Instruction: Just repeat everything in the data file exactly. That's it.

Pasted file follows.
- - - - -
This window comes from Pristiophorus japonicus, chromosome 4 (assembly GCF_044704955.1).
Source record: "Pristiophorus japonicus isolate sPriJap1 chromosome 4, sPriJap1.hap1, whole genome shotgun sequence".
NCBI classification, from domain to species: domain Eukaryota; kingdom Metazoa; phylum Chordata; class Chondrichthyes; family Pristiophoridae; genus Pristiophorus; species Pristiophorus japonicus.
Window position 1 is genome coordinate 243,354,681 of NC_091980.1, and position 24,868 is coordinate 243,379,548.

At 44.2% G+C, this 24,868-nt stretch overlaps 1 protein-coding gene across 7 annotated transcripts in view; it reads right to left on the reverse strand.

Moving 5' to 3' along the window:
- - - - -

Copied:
This window comes from Pristiophorus japonicus, chromosome 4 (assembly GCF_044704955.1).
Source record: "Pristiophorus japonicus isolate sPriJap1 chromosome 4, sPriJap1.hap1, whole genome shotgun sequence".
NCBI classification, from domain to species: domain Eukaryota; kingdom Metazoa; phylum Chordata; class Chondrichthyes; family Pristiophoridae; genus Pristiophorus; species Pristiophorus japonicus.
Window position 1 is genome coordinate 243,354,681 of NC_091980.1, and position 24,868 is coordinate 243,379,548.

At 44.2% G+C, this 24,868-nt stretch overlaps 1 protein-coding gene across 7 annotated transcripts in view; it reads right to left on the reverse strand.

Moving 5' to 3' along the window: